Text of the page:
- Allen County, Kansas
Infobox U.S. County
founded=August 25, 1855
census estimate yr=LookupUSEstPop|20001|EYR
named for=William Allen
Allen County (county code AL) is a county located in southeast
Kansas, in the central United States of America. The population was 14,385 at the 2000 census, and it was estimated to be formatnum:LookupUSEstPop|20001|EST in the year LookupUSEstPop|20001|EYR. Its county seatand most populous city is Iola.GR|6
Allen County, one of the 33 counties established by the first territorial legislature, was named in honor of William Allen, United States senator from
Ohio. It was organized at the time of its creation in 1855, Charles Passmore being appointed probate judge; B.W. Cowden and Barnett Owen county commissioners, and William Godfrey sheriff. These officers were to hold their offices until the general election in 1857, and were empowered to appoint the county clerk and treasurer to complete the county organization.
The first white inhabitants located in the county during the early part of the year 1855. Richard J. Fuqua may have been the first, settling in the valley of the
Neosho River, in the northwestern part of the county, with his wife, two boys, and three girls. B.W. Cowden and H.D. Parsons arrived in March and selected claims in the valley of the Neosho River, near the mouth of Elm Creek. The next settlement was made near the mouth of Deer Creek by Major James Parsons, and his two sons, Jesse and James, and Mr. Duncan. During the spring and summer settlement progressed quite rapidly, the most of it being along and near the Neosho River. Though many of the early settlers of the county were pro-slavery men, but few slaves were brought into the county. The free-state people showing so much antagonism toward slave-holders, it was not long until most of the slaves were either liberated or taken from the county by their masters. During the summer and fall of 1856, immigration continued, though not in very large numbers.
The first town and
county seatwas Cofachique. In the spring of 1855 a party of pro-slavery men from Fort Scott formed a town company and laid out a town on the high land east of the Neosho River, south of the mouth of Elm Creek. There was a heavy trade with the neighboring tribes of Native Americans, and for a time the town had good prospects. But the town began to decline in 1857, and the greater part of it was later moved two miles north to the new town of Iola.
Allen County is located in the southeastern part of the state, in the second tier of counties west of
Missouri, and about fifty miles north of Oklahoma. In extent it is twenty-one miles from north to south and twenty-four miles from east to west. According to the U.S. Census Bureau, the county has a total area of 505 square miles (1,308 km²), of which 503 square miles (1,303 km²) is land and 2 square miles (6 km²), or 0.43%, is water.GR|2
The general surface of the country is slightly rolling, though much more level than the greater portion of eastern Kansas. The soil is fertile and highly productive. The bottom lands along the streams average one and one-half miles in width, and comprise one-tenth the area of the county. The remainder is the gently rolling or level upland prairie. The principal varieties of trees native to the county are black walnut, hickory, cottonwood, oak, hackberry and elm.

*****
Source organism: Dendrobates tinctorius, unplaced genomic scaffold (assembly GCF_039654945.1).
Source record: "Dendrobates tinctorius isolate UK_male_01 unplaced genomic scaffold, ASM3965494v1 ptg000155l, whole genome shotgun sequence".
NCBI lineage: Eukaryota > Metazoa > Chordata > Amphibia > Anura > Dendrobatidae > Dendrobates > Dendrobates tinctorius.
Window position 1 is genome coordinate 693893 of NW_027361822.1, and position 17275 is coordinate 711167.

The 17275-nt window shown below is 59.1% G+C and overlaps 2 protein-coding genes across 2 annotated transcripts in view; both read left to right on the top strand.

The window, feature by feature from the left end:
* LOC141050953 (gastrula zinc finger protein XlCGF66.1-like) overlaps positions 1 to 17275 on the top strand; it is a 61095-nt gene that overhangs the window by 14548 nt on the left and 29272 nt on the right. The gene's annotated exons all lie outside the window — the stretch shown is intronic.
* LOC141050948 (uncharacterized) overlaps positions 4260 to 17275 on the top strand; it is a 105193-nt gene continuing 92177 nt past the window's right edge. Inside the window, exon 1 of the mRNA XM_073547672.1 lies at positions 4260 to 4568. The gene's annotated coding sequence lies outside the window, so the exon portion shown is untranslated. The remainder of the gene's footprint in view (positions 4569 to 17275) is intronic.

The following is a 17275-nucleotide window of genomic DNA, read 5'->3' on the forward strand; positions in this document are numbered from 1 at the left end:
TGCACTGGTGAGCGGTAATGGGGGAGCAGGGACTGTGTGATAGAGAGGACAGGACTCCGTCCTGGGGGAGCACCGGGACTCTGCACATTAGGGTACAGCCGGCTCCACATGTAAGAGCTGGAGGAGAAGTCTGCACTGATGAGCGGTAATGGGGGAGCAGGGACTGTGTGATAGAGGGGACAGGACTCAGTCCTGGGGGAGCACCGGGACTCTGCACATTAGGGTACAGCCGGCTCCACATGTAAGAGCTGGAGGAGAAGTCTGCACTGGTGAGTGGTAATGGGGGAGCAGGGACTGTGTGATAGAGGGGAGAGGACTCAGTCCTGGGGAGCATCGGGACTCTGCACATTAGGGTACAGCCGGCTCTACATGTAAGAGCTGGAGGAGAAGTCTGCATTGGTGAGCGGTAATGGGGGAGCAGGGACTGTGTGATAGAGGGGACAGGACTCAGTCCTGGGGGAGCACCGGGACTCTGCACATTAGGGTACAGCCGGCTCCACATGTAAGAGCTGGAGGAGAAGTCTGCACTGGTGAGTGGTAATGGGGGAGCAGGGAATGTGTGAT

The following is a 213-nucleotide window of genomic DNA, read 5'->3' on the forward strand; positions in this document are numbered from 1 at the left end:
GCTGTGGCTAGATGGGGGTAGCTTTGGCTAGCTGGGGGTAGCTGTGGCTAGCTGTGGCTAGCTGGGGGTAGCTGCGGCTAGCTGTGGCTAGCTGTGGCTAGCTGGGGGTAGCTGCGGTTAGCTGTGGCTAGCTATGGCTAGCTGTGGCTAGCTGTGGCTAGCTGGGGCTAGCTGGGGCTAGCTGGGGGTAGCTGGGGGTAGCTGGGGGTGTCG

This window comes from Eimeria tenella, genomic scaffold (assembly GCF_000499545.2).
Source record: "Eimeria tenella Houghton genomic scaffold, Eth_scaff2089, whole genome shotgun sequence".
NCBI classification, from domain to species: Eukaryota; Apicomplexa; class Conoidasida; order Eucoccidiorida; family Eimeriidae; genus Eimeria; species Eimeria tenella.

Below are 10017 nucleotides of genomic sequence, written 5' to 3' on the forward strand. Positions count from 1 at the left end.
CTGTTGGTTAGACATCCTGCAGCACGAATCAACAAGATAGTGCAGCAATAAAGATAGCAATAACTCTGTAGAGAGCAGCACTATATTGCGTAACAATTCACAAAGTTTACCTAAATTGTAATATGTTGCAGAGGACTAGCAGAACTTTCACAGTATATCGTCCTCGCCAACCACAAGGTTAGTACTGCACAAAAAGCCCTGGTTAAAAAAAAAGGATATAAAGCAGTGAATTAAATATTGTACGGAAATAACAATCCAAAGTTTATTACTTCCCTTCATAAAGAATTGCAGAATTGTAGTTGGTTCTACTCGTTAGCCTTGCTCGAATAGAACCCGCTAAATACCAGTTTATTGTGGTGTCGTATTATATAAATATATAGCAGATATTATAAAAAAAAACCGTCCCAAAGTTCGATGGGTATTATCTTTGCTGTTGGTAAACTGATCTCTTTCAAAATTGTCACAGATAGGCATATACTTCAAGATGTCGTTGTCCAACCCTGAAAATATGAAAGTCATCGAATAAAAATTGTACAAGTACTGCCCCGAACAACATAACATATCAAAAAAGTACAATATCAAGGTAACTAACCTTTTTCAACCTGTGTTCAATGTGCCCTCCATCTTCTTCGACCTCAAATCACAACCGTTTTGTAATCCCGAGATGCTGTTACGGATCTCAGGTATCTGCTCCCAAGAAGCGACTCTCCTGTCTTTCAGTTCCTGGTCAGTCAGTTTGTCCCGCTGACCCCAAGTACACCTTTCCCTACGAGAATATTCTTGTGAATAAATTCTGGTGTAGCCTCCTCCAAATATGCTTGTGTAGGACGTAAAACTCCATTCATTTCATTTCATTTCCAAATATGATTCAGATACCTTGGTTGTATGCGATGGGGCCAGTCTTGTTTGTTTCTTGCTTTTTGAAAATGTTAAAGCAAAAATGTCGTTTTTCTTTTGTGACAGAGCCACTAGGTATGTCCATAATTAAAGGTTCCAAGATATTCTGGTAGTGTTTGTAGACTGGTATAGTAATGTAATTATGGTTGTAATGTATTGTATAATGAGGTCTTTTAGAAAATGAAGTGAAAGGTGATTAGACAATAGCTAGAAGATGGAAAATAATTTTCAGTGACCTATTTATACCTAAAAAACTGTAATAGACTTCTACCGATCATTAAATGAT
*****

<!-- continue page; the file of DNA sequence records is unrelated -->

The main water course is the
Neosho River, which flows through the western part of the county from north to south. Its tributaries are Indian, Martin's, Deer, Elm, and other small creeks. The Marmaton Riverrises east of the center of the county, and flows through the southeastern part of the county. The Little Osage Riverrises not far from the head of the Marmaton and flows northeast. Its tributaries are Middle Creek on the north and the South Fork on the south.
Allen County's population was estimated to be formatnum:LookupUSEstPop|20001|EST in the year LookupUSEstPop|20001|EYR, LookupUSEstPop|20001|TXT.Cite web| url=http://www.census.gov/popest/estimates.php| title=Population Estimates| publisher=U.S. Census Bureau, Population Division| Annual estimates of the population to 20001|EDT. Released 20001|RDT. Population change is from 20001|IDT to 20001|EDT.]
As of the U.S. Census in 2000,GR|2 there were 14,385 people, 5,775 households, and 3,892 families residing in Allen County. The
population densitywas 29 people per square mile (11/km²). There were 6,449 housing units at an average density of 13 per square mile (5/km²). The racial makeup of the county was 94.80% White, 1.63% Black or African American, 0.78% Native American, 0.26% Asian, 0.86% from other races, and 1.68% from two or more races. Hispanicor Latinoof any race were 1.93% of the population. 28.8% were of German, 20.3% American, 9.8% English and 8.6% Irish ancestry according to Census 2000.
There were 5,775
households out of which 29.80% had children under the age of 18 living with them, 54.60% were married couples living together, 8.90% had a female householder with no husband present, and 32.60% were non-families. 28.50% of all households were made up of individuals and 14.40% had someone living alone who was 65 years of age or older. The average household size was 2.43 and the average family size was 2.98.